We need three subsets of data. First, there is *training data* on which the child model is trained. Then, there is *reference data*, which we will use for training the nanny model. Both training and reference data have targets available. Finally, there is *analysis data, *which is the data fed into the child model in production. For these, there are no targets.

Only analysis data have no targets. Image by the author.

First, we train the child model on the training data. The child can be any model solving a regression task. You can think of linear regression, gradient-boosted decision trees, and whatnot.

Step 1: Train the child model on the training data. Image by the author.

Then, we pass reference features to the child model to get the predictions for the reference set.

Step 2: Get the child’s predictions for the reference data. Image by the author.

Next, we train the nanny model. It can be any regression model. In fact, it can even be the same type of model as the child, e.g. linear regression or gradient-boosted decision trees. As training features, we pass the features from the reference set as well as the child’s predictions for the reference set. The target is the child’s loss on the reference set, which can be expressed as the absolute or squared error, for instance. Notice that as a result, the nanny model is able to predict the child’s loss based on its predictions themselves and the features used to generate them.

Step 3: Train the nanny model to predict the child’s reference data loss. Image by the author.

Once the analysis features are available in production, they are passed to our child model and we receive the predictions. We would like to know how good these predictions are, but there are no targets to compare them against.

Step 4: Pass production features to the child model and obtain predictions. Image by the author.

In the final step, we pass the child’s predictions for the analysis data and the analysis features to the nanny model. What we obtain as output is the predicted loss for the analysis data. Notice that even though we don’t know y_analysis, we can predict the monitored model’s loss. Magic!

Step 5: Get predictions of analysis data loss from the nanny. Image by the author.

All the algorithm steps are straightforward, except for Step 3, training the nanny model. How come this model is able to accurately predict the child’s loss? And how is it possible that we don’t need the nanny to be a more complex model than the child to predict it? Let’s find out!

The key trick of the DLE approach is the realization that as long as we are using absolute or squared performance metrics such as MAE, MSE, RMSE, and the like, we are not interested in the model’s *error *at all but rather in its *loss.*

The trick is to notice that as long as we are using absolute or squared performance metrics, we are not interested in the model’s error but in its loss.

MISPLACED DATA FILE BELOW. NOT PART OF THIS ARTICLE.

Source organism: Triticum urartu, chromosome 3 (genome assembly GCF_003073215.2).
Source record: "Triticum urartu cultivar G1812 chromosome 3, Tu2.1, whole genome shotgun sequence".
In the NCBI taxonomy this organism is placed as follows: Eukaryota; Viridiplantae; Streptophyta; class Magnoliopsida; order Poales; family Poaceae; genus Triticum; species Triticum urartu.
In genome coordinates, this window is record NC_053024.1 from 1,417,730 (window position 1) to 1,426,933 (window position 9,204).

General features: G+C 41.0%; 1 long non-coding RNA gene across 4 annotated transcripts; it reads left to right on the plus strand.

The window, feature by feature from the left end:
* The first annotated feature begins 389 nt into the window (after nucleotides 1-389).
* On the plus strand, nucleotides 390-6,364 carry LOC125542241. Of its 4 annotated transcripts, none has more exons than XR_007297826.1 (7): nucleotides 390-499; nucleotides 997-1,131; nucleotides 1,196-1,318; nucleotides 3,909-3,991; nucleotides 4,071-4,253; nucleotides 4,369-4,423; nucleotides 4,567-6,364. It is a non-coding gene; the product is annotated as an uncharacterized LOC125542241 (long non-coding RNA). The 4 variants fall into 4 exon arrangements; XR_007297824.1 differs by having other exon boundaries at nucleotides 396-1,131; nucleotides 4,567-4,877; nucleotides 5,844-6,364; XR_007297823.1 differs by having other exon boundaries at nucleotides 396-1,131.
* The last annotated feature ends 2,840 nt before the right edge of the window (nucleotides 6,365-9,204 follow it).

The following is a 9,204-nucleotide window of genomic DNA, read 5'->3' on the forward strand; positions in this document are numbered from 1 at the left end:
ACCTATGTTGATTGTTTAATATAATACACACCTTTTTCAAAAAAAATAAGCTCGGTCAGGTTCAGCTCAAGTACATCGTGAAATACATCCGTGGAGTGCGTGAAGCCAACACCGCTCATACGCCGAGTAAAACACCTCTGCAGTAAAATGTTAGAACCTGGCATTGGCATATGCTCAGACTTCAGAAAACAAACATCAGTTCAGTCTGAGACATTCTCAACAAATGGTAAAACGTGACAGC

The error is simply the difference between the ground-truth target value and the model’s prediction. It is signed— a positive sign when the target is larger than the prediction and a negative sign otherwise. The loss, on the other hand, is unsigned. Absolute loss metrics such as the MAE remove the sign by taking the absolute value of the error, while squared loss metrics such as the MSE or RMSE raise the error to the second power, which always yields a positive result.

Predicting the unsigned loss is a lot easier than predicting the signed error. Here is one way to think about it. Being able to accurately predict a model’s error is the same as predicting the ground-truth: since the error is the ground-truth minus the prediction, if we knew the error, we could add it to the ground-truth and voila, there we have the targets. No need to have two models at all. Usually, however, predicting the error is not possible.

On the other hand, predicting the loss only requires guessing *how wrong* the model was, not *in which direction* it was wrong*. *The error provides more information about the model’s performance than the loss, but this information is not needed for f RMSE-based or MAE-based performance estimation.

As we have said, loss prediction can be achieved by the same type of model as the one used initially. Let’s illustrate how it works with a simple example.

Take a look at these randomly generated data. We have one feature, x1, and the target, y. The data were generated in such a way that there is a linear relationship between the feature and the target, but the larger the feature’s value, the stronger the noise. We can fit a linear regression model to these data and it captures the linear trend well. Notice, however, that the model’s errors are small for small values of x1 and larger when x1 is large.

Regression fitted to generated data with heteroskedastic noise. Image source: NannyML.

Imagine we would like to predict these *errors *using another linear regression model, based on the predictions (the red regression line) and x1. This would not be possible (go ahead and verify it yourself!). For instance, for an example where x1 is 1, and the model’s prediction is around 2, the ground truth can be as different as 5 or -1. There is no way to predict the error.